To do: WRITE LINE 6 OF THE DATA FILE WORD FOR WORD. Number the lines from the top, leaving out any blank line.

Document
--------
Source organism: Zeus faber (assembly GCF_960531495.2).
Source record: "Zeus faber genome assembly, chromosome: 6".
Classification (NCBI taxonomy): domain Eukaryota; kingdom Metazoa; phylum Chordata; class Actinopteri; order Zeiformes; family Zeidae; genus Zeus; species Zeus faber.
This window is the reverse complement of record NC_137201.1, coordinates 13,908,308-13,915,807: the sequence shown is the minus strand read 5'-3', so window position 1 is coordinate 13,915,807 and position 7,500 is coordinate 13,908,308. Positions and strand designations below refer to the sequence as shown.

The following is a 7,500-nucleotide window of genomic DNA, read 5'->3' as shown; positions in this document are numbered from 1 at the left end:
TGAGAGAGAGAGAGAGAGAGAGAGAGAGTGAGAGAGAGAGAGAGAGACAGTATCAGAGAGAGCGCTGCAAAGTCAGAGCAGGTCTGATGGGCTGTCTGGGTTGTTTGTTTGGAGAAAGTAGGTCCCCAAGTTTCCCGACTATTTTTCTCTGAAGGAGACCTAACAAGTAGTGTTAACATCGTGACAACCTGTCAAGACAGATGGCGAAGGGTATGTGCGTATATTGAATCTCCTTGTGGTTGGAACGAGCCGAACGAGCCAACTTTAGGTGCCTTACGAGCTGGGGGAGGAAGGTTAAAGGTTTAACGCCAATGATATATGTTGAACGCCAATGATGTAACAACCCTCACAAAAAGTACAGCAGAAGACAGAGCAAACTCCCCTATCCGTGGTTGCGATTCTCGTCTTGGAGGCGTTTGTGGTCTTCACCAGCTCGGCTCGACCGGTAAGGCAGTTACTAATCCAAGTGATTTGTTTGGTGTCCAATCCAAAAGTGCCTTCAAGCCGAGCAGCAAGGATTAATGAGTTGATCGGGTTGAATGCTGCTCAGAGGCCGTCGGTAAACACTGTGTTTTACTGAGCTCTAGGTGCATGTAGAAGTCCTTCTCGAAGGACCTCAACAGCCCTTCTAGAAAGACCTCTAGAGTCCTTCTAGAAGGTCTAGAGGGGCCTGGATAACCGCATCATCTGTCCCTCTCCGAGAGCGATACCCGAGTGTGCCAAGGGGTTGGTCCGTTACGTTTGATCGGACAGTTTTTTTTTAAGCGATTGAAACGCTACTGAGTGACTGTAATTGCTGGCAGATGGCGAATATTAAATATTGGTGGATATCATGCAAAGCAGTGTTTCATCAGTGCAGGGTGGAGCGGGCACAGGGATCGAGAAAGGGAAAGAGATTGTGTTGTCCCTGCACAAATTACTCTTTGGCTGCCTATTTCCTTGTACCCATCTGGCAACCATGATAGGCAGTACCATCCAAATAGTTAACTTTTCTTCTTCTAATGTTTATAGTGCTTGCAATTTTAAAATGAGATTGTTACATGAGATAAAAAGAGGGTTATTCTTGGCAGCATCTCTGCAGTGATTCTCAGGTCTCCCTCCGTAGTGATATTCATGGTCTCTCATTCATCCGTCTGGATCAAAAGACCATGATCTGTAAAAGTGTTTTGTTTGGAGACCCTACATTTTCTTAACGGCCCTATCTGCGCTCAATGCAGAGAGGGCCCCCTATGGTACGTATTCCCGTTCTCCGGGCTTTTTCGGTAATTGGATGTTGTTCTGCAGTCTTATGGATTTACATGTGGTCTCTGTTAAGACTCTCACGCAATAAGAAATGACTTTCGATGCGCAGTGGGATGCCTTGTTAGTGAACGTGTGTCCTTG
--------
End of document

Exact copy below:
TGAGAGAGAGAGAGAGAGAGAGAGAGAGTGAGAGAGAGAGAGAGAGACAGTATCAGAGAGAGCGCTGCAAAGTCAGAGCAGGTCTGATGGGCTGTCTGGGTTGTTTGTTTGGAGAAAGTAGGTCCCCAAGTTTCCCGACTATTTTTCTCTGAAGGAGACCTAACAAGTAGTGTTAACATCGTGACAACCTGTCAAGACAGATGGCGAAGGGTATGTGCGTATATTGAATCTCCTTGTGGTTGGAACGAGCCGAACGAGCCAACTTTAGGTGCCTTACGAGCTGGGGGAGGAAGGTTAAAGGTTTAACGCCAATGATATATGTTGAACGCCAATGATGTAACAACCCTCACAAAAAGTACAGCAGAAGACAGAGCAAACTCCCCTATCCGTGGTTGCGATTCTCGTCTTGGAGGCGTTTGTGGTCTTCACCAGCTCGGCTCGACCGGTAAGGCAGTTACTAATCCAAGTGATTTGTTTGGTGTCCAATCCAAAAGTGCCTTCAAGCCGAGCAGCAAGGATTAATGAGTTGATCGGGTTGAATGCTGCTCAGAGGCCGTCGGTAAACACTGTGTTTTACTGAGCTCTAGGTGCATGTAGAAGTCCTTCTCGAAGGACCTCAACAGCCCTTCTAGAAAGACCTCTAGAGTCCTTCTAGAAGGTCTAGAGGGGCCTGGATAACCGCATCATCTGTCCCTCTCCGAGAGCGATACCCGAGTGTGCCAAGGGGTTGGTCCGTTACGTTTGATCGGACAGTTTTTTTTTAAGCGATTGAAACGCTACTGAGTGACTGTAATTGCTGGCAGATGGCGAATATTAAATATTGGTGGATATCATGCAAAGCAGTGTTTCATCAGTGCAGGGTGGAGCGGGCACAGGGATCGAGAAAGGGAAAGAGATTGTGTTGTCCCTGCACAAATTACTCTTTGGCTGCCTATTTCCTTGTACCCATCTGGCAACCATGATAGGCAGTACCATCCAAATAGTTAACTTTTCTTCTTCTAATGTTTATAGTGCTTGCAATTTTAAAATGAGATTGTTACATGAGATAAAAAGAGGGTTATTCTTGGCAGCATCTCTGCAGTGATTCTCAGGTCTCCCTCCGTAGTGATATTCATGGTCTCTCATTCATCCGTCTGGATCAAAAGACCATGATCTGTAAAAGTGTTTTGTTTGGAGACCCTACATTTTCTTAACGGCCCTATCTGCGCTCAATGCAGAGAGGGCCCCCTATGGTACGTATTCCCGTTCTCCGGGCTTTTTCGGTAATTGGATGTTGTTCTGCAGTCTTATGGATTTACATGTGGTCTCTGTTAAGACTCTCACGCAATAAGAAATGACTTTCGATGCGCAGTGGGATGCCTTGTTAGTGAACGTGTGTCCTTG